Donors kicked in more than $18.2 million toward Bozeman Health’s list of projects to expand services, including building southwest Montana’s first intensive care unit for infants.
Construction at the future main lobby for Bozeman Health Deaconess Hospital paused Monday night as hospital and Bozeman Health Foundation officials announced they had surpassed their $15 million fundraising goal.
More than 70 donors, volunteer leaders and health system executives gathered in the future lobby of the three-story care tower expected to be done in the fall 2020.
John Hill, Bozeman Health president and CEO, said philanthropy has a growing role in the future of the health system as the hospital aims to bring new services to Bozeman and keep the cost of care as low as possible.
“For folks that believe in bringing services like neonatal intensive care, maternal fetal medicine, some of this remarkable work that we will have with intensive care for our adult community members, that’s all based on the generosity of this community,” Hill said.
Bozeman Health announced plans in 2018 to double the size of its intensive care unit and add an infant care unit as part of an estimated $75.5 million project.
That’s also when the health system’s foundation announced Caring Forward, a $15 million charitable campaign to help pay for that work.
At the time, John Parkes, campaign co-chair, said Bozeman Health had already collected $11.2 million in contributions and pledges toward that goal in a quiet fundraising effort building up to that point.
Robyn Erlenbush, foundation board member and campaign co-chair, said the foundation began it’s quiet campaign in July of 2016, initially with the goal to raise $12 million. She said along the way, the foundation realized it could increase that goal.
The money collected has a few directions it will go.
The largest chunk — more than $6.9 million — will go toward expanding the hospital’s intensive care services.
The next largest portion, $3.4 million, was set aside for new specialties, services and equipment for Big Sky Medical Center. Bozeman Health opened the 51,625-square-foot Big Sky hospital in 2015.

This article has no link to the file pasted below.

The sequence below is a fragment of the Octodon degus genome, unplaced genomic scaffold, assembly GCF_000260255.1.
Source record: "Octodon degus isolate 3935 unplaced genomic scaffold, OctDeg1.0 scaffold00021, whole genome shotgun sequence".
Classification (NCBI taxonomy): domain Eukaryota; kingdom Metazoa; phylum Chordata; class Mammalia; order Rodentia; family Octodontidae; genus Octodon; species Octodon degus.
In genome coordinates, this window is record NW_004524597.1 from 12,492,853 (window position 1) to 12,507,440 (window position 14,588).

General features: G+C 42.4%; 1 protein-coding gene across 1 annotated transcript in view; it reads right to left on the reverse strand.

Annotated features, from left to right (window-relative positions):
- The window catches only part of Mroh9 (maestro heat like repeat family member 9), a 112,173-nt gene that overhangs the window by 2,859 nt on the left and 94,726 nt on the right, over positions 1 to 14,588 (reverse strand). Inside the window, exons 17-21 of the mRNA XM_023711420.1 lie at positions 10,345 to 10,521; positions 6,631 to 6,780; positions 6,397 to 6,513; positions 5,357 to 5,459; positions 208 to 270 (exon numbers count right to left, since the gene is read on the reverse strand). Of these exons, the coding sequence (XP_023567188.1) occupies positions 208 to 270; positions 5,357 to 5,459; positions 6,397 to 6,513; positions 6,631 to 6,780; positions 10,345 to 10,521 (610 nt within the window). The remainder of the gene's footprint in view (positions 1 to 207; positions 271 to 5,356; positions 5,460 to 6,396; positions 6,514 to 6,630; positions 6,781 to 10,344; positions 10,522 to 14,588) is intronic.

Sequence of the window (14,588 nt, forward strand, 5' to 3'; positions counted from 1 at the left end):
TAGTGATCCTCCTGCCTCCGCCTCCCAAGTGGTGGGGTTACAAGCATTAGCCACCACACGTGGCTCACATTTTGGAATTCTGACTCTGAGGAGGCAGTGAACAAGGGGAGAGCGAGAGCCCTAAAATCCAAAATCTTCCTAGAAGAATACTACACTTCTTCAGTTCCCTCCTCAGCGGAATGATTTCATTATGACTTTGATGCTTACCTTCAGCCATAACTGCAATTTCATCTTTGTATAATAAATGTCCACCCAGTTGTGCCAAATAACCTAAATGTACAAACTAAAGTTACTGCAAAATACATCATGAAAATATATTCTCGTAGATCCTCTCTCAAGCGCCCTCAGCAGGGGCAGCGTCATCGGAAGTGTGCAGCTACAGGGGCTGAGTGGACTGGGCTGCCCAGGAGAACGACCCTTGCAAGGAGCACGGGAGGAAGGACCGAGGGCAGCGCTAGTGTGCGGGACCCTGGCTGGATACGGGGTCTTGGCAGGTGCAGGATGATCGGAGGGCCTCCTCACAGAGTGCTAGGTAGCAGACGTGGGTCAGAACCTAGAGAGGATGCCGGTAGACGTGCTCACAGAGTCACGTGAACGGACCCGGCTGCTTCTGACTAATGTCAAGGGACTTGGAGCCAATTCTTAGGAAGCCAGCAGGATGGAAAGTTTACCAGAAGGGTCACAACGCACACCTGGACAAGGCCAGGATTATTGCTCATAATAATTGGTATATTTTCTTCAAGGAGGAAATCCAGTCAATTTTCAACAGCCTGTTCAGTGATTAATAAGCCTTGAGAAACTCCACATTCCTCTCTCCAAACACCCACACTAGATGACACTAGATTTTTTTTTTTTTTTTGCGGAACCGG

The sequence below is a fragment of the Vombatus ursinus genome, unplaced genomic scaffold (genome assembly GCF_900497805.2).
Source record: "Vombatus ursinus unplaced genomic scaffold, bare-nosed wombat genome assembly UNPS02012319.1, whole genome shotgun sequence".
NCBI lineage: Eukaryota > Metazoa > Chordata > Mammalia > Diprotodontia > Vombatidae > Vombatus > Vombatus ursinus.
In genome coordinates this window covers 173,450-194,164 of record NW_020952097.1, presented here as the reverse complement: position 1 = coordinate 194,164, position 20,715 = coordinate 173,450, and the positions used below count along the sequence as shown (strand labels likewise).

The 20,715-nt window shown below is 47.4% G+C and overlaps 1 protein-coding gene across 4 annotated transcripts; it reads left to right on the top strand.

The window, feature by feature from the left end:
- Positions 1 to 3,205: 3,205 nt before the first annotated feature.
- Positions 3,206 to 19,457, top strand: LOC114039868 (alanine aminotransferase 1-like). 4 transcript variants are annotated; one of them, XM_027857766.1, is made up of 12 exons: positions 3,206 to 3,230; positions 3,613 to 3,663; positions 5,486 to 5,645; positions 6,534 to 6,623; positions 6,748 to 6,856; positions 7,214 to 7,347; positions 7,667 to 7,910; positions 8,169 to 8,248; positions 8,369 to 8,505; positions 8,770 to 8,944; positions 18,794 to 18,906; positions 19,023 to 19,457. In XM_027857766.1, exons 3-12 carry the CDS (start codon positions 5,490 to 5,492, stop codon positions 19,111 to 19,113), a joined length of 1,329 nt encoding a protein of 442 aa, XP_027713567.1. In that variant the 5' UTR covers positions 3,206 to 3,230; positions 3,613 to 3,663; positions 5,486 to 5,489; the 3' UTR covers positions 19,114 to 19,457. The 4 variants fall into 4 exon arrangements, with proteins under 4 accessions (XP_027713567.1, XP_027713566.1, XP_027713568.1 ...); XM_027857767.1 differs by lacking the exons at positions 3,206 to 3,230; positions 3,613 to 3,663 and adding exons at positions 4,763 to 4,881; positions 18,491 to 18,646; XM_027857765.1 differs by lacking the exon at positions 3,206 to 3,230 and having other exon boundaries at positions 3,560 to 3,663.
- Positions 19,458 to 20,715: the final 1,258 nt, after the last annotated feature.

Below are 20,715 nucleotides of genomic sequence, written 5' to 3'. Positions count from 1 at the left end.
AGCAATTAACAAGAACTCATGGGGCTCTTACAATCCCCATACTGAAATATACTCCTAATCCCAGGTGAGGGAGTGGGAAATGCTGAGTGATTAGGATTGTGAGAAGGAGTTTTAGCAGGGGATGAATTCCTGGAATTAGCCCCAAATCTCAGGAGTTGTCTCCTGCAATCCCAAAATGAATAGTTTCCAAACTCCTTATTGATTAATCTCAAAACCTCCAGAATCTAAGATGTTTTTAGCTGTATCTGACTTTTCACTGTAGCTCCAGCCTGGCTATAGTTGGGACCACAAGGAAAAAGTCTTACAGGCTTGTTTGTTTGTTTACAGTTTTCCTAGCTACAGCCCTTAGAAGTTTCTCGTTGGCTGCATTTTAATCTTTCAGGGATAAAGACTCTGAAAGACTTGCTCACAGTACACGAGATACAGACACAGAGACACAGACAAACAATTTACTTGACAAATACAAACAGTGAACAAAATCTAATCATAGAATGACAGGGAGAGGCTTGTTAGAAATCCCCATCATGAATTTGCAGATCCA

Hospital officials said roughly $3.1 million of the campaign’s dollars will go toward increasing patient outreach and access. As part of that, Bozeman Health upgraded and expanded the system’s mobile health program.
That pool of money also includes serving vulnerable people in the region through patient financial assistance and more services for those with mental health needs and substance dependencies. Hospital officials said that helped add integrated behavioral health in the system’s primary care clinics.
The campaign also supports new equipment and treatments in cancer and cardiac care as part of a nearly $2.8 million set aside for “innovation and excellence.”
That expanded the hospital’s Cancer Center’s infusion services into a new annex and established the Care Cottage radiation oncology patient housing program at Bozeman Health Hillcrest Senior Living—Birchwood.
Hospital and foundation officials called the campaign a record-breaker for Bozeman Health. More than 2,756 individuals, foundations or corporate partners contributed to the campaign’s total.
Erlenbush said the years-long effort was the foundation’s first campaign to go beyond “brick and mortar” projects.
“We took a few risks as we launched Caring Forward, including inviting support for programs that help our community’s vulnerable,” she said. “Our friends and neighbors rallied behind us in ways we never could have imagined.”
Those in the audience Monday were among the first to get a tour of the patient care tower.
The tower’s main floor includes a sanctuary for spiritual care and meditation and space intended for clinical and educational services. The second floor will house the new 20-bed intensive and progressive care unit. The third floor will remain open until the hospital decides to expand again based on future patient care needs.
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